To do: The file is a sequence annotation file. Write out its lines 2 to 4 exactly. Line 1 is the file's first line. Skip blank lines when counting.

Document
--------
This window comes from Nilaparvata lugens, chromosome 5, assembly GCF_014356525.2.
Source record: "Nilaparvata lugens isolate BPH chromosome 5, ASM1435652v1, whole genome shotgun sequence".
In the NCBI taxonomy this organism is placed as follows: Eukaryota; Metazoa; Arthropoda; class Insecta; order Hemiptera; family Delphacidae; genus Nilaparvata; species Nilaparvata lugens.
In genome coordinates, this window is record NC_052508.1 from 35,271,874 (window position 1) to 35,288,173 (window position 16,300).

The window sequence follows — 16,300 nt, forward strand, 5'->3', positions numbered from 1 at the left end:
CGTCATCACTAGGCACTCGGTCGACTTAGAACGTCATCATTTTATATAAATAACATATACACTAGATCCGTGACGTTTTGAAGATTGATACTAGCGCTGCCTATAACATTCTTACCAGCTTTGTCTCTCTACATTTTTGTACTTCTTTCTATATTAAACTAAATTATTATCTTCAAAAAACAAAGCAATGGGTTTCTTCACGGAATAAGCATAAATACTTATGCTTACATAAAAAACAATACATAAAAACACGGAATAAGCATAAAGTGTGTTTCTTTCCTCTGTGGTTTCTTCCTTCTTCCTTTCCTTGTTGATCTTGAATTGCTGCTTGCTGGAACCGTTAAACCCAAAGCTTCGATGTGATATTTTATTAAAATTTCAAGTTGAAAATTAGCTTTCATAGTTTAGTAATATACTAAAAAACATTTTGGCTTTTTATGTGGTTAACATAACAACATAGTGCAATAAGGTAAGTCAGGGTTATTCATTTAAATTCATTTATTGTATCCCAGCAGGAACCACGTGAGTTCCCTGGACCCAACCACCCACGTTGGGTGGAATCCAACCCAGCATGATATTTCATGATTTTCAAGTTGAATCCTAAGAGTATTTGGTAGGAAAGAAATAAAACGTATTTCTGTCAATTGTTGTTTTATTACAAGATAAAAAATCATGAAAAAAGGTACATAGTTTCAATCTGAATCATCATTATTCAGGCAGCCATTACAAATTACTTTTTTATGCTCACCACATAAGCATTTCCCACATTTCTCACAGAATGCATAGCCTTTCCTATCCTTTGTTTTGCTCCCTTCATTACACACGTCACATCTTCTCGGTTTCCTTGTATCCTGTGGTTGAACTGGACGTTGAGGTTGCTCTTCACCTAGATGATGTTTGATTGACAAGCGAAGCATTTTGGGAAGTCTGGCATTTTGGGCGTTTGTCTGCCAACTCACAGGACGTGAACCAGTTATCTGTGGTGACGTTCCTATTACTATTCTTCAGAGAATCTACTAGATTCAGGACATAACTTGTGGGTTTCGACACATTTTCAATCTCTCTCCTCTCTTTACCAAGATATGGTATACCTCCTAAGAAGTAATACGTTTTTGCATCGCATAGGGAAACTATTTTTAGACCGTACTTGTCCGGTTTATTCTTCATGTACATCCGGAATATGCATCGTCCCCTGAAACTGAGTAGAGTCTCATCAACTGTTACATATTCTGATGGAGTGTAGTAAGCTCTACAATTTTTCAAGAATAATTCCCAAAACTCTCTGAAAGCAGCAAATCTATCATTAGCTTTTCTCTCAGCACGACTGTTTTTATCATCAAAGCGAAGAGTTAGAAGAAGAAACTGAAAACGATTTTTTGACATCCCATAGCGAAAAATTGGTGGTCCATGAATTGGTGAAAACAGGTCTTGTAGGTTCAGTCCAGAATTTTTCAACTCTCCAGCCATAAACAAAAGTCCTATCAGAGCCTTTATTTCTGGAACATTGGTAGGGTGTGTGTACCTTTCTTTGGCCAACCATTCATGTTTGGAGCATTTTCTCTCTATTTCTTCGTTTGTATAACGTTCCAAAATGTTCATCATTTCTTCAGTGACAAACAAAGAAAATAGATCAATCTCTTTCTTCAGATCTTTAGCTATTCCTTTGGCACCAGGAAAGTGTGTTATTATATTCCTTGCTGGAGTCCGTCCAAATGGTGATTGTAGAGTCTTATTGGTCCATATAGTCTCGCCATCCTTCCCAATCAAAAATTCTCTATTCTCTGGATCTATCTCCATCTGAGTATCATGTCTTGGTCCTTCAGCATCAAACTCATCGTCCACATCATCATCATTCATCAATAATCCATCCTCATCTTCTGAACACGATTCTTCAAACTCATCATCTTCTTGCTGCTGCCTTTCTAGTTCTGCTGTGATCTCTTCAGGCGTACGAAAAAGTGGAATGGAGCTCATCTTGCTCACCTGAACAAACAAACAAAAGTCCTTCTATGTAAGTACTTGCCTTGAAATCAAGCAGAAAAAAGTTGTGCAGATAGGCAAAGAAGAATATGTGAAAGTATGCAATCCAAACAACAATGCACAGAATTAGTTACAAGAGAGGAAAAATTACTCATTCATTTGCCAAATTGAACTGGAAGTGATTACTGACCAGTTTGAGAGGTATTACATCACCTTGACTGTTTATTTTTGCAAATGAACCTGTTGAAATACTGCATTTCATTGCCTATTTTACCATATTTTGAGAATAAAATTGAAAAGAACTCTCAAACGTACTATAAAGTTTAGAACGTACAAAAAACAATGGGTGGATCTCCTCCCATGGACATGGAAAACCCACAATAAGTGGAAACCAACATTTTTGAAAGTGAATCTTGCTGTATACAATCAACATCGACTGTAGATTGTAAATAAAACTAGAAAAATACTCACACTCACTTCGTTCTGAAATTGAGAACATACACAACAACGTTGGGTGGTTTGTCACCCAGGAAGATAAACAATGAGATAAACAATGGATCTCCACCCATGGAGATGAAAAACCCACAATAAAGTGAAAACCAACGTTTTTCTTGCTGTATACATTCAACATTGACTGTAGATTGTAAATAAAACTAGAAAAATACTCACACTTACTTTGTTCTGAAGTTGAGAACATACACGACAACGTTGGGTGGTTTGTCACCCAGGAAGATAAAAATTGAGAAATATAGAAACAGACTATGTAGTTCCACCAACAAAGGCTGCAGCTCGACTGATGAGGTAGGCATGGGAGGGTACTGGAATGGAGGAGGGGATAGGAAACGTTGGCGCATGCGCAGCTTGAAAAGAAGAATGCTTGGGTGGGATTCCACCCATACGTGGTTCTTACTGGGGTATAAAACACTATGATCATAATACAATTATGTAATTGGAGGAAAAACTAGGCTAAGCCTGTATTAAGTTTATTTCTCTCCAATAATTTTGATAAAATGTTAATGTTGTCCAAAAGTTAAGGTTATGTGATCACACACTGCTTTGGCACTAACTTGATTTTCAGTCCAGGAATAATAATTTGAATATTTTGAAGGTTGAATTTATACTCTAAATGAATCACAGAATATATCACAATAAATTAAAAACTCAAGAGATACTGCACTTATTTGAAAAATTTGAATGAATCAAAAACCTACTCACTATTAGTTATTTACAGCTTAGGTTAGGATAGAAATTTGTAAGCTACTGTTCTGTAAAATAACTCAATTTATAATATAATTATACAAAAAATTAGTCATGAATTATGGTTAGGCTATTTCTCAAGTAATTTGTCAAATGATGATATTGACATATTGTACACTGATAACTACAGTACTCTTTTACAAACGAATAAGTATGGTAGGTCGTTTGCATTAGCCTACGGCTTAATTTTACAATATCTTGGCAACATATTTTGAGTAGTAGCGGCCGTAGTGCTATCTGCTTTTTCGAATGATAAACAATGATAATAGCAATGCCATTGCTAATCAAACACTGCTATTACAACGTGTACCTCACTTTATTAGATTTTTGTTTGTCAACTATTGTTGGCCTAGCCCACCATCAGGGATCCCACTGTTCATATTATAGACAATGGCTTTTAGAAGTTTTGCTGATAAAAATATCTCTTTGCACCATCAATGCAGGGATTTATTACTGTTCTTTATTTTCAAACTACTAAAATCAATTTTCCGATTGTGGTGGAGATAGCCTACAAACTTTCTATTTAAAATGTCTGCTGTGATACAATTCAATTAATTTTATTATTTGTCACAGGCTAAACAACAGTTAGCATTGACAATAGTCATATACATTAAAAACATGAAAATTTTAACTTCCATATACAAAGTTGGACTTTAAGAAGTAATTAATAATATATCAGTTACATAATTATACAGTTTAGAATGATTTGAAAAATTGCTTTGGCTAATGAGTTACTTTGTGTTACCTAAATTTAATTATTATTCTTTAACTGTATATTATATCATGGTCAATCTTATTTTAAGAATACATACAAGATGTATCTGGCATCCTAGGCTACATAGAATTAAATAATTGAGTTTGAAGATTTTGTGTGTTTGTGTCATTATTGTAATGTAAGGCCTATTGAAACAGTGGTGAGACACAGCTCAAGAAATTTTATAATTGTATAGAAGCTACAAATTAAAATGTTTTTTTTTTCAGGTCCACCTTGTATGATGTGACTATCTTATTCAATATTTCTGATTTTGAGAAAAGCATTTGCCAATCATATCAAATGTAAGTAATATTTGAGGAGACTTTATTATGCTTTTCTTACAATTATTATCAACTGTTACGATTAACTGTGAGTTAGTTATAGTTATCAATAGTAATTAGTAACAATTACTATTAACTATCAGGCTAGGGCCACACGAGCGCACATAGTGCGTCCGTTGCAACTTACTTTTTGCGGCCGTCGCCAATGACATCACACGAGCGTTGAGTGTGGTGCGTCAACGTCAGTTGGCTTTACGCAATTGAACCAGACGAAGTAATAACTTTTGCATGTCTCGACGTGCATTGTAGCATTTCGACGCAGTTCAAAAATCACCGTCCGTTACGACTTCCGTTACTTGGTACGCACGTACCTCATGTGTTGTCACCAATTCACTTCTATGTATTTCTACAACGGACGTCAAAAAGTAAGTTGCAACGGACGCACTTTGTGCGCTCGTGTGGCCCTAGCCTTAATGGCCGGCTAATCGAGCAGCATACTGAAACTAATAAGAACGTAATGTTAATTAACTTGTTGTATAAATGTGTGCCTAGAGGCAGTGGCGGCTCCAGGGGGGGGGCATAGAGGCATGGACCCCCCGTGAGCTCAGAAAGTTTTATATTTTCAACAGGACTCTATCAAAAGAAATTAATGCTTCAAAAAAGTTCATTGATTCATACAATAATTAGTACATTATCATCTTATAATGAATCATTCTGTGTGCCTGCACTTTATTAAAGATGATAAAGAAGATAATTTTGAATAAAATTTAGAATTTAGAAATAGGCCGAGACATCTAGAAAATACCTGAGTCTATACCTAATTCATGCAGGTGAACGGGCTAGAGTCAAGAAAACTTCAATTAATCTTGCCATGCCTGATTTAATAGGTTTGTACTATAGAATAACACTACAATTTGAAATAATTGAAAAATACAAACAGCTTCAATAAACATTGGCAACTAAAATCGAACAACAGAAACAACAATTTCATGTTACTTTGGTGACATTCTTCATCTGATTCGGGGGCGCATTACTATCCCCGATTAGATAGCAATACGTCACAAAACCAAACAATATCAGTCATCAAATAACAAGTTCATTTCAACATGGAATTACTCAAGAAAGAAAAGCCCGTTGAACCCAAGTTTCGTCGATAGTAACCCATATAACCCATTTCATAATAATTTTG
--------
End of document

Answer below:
Source record: "Nilaparvata lugens isolate BPH chromosome 5, ASM1435652v1, whole genome shotgun sequence".
In the NCBI taxonomy this organism is placed as follows: Eukaryota; Metazoa; Arthropoda; class Insecta; order Hemiptera; family Delphacidae; genus Nilaparvata; species Nilaparvata lugens.
In genome coordinates, this window is record NC_052508.1 from 35,271,874 (window position 1) to 35,288,173 (window position 16,300).